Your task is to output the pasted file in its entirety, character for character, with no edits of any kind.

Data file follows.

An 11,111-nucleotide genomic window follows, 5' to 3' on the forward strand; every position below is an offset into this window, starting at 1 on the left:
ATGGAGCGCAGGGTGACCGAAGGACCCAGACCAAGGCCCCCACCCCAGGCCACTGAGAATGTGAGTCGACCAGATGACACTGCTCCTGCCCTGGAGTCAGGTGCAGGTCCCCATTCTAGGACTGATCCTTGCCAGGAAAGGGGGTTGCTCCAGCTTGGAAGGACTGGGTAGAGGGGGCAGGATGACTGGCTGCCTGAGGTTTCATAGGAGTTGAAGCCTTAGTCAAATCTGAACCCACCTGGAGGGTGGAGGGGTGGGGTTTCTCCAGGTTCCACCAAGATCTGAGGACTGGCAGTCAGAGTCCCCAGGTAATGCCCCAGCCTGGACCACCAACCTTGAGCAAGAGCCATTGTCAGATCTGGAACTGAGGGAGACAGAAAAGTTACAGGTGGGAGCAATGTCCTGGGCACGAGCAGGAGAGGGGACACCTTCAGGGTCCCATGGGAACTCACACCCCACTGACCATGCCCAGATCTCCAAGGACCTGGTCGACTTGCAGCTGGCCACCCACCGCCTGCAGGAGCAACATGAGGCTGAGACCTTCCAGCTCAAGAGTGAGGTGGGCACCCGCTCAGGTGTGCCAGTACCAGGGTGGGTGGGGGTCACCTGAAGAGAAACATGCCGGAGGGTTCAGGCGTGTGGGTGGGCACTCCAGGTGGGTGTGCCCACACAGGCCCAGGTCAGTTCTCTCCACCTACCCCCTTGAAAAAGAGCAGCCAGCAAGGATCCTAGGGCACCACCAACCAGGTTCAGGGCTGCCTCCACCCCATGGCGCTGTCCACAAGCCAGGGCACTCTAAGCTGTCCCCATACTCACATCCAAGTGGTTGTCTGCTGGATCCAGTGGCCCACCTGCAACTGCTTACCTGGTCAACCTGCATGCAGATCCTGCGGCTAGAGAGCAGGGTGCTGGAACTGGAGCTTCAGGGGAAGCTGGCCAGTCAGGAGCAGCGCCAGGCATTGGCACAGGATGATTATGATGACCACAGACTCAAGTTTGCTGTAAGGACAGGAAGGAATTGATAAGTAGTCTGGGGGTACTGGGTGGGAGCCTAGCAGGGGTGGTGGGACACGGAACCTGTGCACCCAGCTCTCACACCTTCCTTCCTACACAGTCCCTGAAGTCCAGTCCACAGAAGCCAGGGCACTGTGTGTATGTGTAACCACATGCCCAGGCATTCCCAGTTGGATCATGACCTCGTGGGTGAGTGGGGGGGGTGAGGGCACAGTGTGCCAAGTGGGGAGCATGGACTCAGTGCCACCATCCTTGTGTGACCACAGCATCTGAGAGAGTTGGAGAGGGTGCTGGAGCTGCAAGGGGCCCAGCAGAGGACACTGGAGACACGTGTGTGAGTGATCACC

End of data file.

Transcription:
An 11,111-nucleotide genomic window follows, 5' to 3' on the forward strand; every position below is an offset into this window, starting at 1 on the left:
ATGGAGCGCAGGGTGACCGAAGGACCCAGACCAAGGCCCCCACCCCAGGCCACTGAGAATGTGAGTCGACCAGATGACACTGCTCCTGCCCTGGAGTCAGGTGCAGGTCCCCATTCTAGGACTGATCCTTGCCAGGAAAGGGGGTTGCTCCAGCTTGGAAGGACTGGGTAGAGGGGGCAGGATGACTGGCTGCCTGAGGTTTCATAGGAGTTGAAGCCTTAGTCAAATCTGAACCCACCTGGAGGGTGGAGGGGTGGGGTTTCTCCAGGTTCCACCAAGATCTGAGGACTGGCAGTCAGAGTCCCCAGGTAATGCCCCAGCCTGGACCACCAACCTTGAGCAAGAGCCATTGTCAGATCTGGAACTGAGGGAGACAGAAAAGTTACAGGTGGGAGCAATGTCCTGGGCACGAGCAGGAGAGGGGACACCTTCAGGGTCCCATGGGAACTCACACCCCACTGACCATGCCCAGATCTCCAAGGACCTGGTCGACTTGCAGCTGGCCACCCACCGCCTGCAGGAGCAACATGAGGCTGAGACCTTCCAGCTCAAGAGTGAGGTGGGCACCCGCTCAGGTGTGCCAGTACCAGGGTGGGTGGGGGTCACCTGAAGAGAAACATGCCGGAGGGTTCAGGCGTGTGGGTGGGCACTCCAGGTGGGTGTGCCCACACAGGCCCAGGTCAGTTCTCTCCACCTACCCCCTTGAAAAAGAGCAGCCAGCAAGGATCCTAGGGCACCACCAACCAGGTTCAGGGCTGCCTCCACCCCATGGCGCTGTCCACAAGCCAGGGCACTCTAAGCTGTCCCCATACTCACATCCAAGTGGTTGTCTGCTGGATCCAGTGGCCCACCTGCAACTGCTTACCTGGTCAACCTGCATGCAGATCCTGCGGCTAGAGAGCAGGGTGCTGGAACTGGAGCTTCAGGGGAAGCTGGCCAGTCAGGAGCAGCGCCAGGCATTGGCACAGGATGATTATGATGACCACAGACTCAAGTTTGCTGTAAGGACAGGAAGGAATTGATAAGTAGTCTGGGGGTACTGGGTGGGAGCCTAGCAGGGGTGGTGGGACACGGAACCTGTGCACCCAGCTCTCACACCTTCCTTCCTACACAGTCCCTGAAGTCCAGTCCACAGAAGCCAGGGCACTGTGTGTATGTGTAACCACATGCCCAGGCATTCCCAGTTGGATCATGACCTCGTGGGTGAGTGGGGGGGGTGAGGGCACAGTGTGCCAAGTGGGGAGCATGGACTCAGTGCCACCATCCTTGTGTGACCACAGCATCTGAGAGAGTTGGAGAGGGTGCTGGAGCTGCAAGGGGCCCAGCAGAGGACACTGGAGACACGTGTGTGAGTGATCACC